No. A privacy framework describes a set of standards or concepts around which a company bases its privacy program. Typically, a privacy framework does not attempt to include all privacy-related requirements imposed by law or account for the privacy requirements of any particular legal system or regime. As a result, a company can utilize a

Some privacy statutes explicitly reference “sensitive” or “special” categories of personal information. While such terms, when used, often include similar data types that are generally considered as raising greater privacy risks to data subjects if disclosed, the exact categories that fall under those rubrics differ between and among statutes. Furthermore, other privacy statutes do not

Many modern data privacy statutes rely heavily on regulatory enforcement. The amount of civil penalty that a regulator can see for violations differs between and among the states. It should also be noted, there may be ambiguity within certain states regarding how violations are “counted.” For example, a business might consider the inadvertent selling of

Many modern data privacy statutes are designed to encourage compliance by permitting organizations to cure an alleged violation of the statute prior to a regulatory enforcement action. The ability to cure may have been included in recognition of the fact that modern data privacy statutes impose obligations that may be foreign to many organizations (i.e.,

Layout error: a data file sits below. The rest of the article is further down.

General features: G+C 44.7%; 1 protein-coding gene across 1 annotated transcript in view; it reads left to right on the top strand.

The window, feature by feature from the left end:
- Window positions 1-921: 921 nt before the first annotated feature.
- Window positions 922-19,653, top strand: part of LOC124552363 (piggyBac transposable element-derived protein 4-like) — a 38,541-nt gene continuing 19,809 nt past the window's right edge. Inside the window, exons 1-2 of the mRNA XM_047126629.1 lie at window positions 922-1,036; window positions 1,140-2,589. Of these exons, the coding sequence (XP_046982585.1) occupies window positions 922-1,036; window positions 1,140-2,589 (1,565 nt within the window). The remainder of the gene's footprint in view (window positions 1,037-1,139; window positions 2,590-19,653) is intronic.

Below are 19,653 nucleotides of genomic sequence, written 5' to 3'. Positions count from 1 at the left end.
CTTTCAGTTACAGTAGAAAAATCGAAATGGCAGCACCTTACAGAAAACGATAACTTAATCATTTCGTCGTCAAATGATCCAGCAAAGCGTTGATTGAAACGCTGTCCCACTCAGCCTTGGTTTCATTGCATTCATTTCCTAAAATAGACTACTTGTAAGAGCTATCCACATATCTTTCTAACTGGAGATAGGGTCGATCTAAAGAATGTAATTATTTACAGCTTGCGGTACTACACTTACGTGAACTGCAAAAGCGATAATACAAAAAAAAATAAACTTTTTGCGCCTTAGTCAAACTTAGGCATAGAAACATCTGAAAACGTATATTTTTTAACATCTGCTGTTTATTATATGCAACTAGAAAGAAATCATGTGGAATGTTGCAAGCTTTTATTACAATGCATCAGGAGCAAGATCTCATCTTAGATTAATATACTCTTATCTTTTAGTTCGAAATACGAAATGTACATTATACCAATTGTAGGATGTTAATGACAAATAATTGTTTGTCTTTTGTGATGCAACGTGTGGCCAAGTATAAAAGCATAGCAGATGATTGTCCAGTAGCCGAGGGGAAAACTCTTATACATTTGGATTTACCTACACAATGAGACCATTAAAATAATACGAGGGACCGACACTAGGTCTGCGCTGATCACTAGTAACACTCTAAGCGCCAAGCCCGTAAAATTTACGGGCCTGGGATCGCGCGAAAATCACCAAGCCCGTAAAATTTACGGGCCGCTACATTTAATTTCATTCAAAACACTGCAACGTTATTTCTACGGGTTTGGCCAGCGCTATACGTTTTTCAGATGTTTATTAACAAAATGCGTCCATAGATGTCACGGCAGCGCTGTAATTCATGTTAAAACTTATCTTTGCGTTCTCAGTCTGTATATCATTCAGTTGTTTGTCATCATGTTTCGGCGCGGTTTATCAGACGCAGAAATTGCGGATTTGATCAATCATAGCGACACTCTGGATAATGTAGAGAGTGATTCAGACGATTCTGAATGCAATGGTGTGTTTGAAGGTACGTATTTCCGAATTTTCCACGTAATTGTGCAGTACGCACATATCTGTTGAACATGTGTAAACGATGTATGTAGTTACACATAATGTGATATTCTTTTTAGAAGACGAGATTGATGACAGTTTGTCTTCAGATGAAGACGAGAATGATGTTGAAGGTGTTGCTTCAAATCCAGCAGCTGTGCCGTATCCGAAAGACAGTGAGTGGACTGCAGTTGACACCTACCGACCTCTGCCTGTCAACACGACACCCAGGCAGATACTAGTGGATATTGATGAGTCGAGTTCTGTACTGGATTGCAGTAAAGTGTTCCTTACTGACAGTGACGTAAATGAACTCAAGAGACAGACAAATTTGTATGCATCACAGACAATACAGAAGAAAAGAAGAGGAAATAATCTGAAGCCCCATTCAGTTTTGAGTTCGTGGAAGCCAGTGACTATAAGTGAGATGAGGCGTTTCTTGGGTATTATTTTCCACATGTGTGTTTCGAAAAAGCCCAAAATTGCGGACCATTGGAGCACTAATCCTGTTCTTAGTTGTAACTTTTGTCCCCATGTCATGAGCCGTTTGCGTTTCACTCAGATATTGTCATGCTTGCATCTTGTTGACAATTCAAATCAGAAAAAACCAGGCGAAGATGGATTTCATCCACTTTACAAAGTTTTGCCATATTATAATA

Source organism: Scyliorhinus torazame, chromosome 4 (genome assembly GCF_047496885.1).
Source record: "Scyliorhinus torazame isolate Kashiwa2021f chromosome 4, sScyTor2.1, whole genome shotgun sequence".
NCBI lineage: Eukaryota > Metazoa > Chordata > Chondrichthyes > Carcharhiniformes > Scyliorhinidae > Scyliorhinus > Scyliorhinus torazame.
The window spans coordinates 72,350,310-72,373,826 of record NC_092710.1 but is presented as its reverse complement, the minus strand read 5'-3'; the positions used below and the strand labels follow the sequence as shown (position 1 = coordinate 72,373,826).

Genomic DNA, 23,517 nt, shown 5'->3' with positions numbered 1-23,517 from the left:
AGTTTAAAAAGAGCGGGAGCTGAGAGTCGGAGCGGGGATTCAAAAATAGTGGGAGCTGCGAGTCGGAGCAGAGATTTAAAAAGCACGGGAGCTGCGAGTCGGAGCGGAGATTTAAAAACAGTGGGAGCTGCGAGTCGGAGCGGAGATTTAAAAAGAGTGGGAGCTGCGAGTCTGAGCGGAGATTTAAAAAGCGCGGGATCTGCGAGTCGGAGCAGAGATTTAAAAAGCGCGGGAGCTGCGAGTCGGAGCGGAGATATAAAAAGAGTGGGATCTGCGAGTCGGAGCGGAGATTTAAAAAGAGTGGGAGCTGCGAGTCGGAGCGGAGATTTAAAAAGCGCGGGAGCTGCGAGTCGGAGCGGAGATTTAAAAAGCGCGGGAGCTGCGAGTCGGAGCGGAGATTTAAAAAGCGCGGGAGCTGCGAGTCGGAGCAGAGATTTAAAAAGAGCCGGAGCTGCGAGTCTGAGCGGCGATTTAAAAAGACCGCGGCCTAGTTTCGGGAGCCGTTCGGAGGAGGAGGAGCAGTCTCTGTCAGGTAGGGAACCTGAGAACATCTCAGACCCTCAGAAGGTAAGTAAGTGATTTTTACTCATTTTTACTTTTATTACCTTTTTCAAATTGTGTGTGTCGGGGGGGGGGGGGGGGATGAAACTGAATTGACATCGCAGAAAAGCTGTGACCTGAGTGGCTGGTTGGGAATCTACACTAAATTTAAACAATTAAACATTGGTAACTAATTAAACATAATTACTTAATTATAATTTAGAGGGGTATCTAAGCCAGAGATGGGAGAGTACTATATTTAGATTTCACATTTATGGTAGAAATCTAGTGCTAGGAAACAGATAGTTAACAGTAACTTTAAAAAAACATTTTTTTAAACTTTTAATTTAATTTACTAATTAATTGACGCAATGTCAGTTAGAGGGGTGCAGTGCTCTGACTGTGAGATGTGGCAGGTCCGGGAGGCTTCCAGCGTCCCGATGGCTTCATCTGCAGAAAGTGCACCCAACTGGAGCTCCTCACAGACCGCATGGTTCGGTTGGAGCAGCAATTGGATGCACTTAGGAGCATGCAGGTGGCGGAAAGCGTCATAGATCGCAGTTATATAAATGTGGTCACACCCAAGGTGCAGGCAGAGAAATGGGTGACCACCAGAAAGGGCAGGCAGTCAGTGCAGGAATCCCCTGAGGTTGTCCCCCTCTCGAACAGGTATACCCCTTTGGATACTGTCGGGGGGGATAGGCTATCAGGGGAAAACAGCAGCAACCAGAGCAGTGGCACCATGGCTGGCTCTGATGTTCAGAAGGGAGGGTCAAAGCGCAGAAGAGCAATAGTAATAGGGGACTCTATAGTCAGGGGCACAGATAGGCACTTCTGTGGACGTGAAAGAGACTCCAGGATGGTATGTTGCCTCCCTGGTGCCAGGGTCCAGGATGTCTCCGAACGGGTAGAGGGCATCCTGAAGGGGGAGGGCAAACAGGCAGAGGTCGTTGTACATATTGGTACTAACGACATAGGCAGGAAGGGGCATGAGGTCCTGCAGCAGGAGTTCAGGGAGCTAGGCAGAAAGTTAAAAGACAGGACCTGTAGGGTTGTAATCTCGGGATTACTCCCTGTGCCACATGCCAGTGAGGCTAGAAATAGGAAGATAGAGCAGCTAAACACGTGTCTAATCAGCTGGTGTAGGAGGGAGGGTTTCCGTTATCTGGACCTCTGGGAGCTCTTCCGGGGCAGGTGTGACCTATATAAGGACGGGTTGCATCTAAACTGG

On April 29, 2022, China’s National Information Security Standardization Technical Committee (commonly referred to as “TC260”) released a draft Technical Guideline on Personal Information Cross-Border Transfer Certifications (Cert Guideline). While the Cert Guideline is still in draft form and thus subject to change, it provides some clarification regarding the certification process for cross-border transfers of

Most modern U.S. data privacy statutes require companies to allow data subjects to opt out of having their personal information used for targeted advertising. As the following chart indicates, the term “targeted advertising” is defined consistently between and among most state statutes with the noticeable exception of the California Consumer Privacy Act (CCPA) and its

Modern state privacy laws have attempted to carve out organizations that process de minimis amounts of personal information, or whose business activities do not monetize data. The specific thresholds used, however, differ between states. The following provides a comparison of the thresholds that each statute creates for organizations that are subject to regulatory compliance obligations:

The term “Transfer Impact Assessment” or “TIA” is relatively new to the world of data privacy. Indeed, according to one widely used legal database the term was not referenced within any academic journals or secondary sources until 2021.[1] The term has come to refer to a written analysis, conducted by a controller or a

Gretchen A. Ramos is quoted in a Cybersecurity Law Report article titled “Navigating Post-Schrems II International Data Transfer Waters: Challenges and TIAs.” The article discusses the challenges companies may face as they complete transfer impact assessments (TIAs) and update their standard contractual clauses (SCCs).

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Greenberg Traurig is sponsoring the ACC’s 2022 Cybersecurity Summit, taking place March 8-10, 2022.

On March 9, Shareholder Gretchen A. Ramos, co-chair of the firm’s Global Data, Privacy & Cybersecurity Practice, will deliver the keynote session, “New Global Data Protection Laws.” The session will cover new privacy laws, structuring compliance efforts, obtaining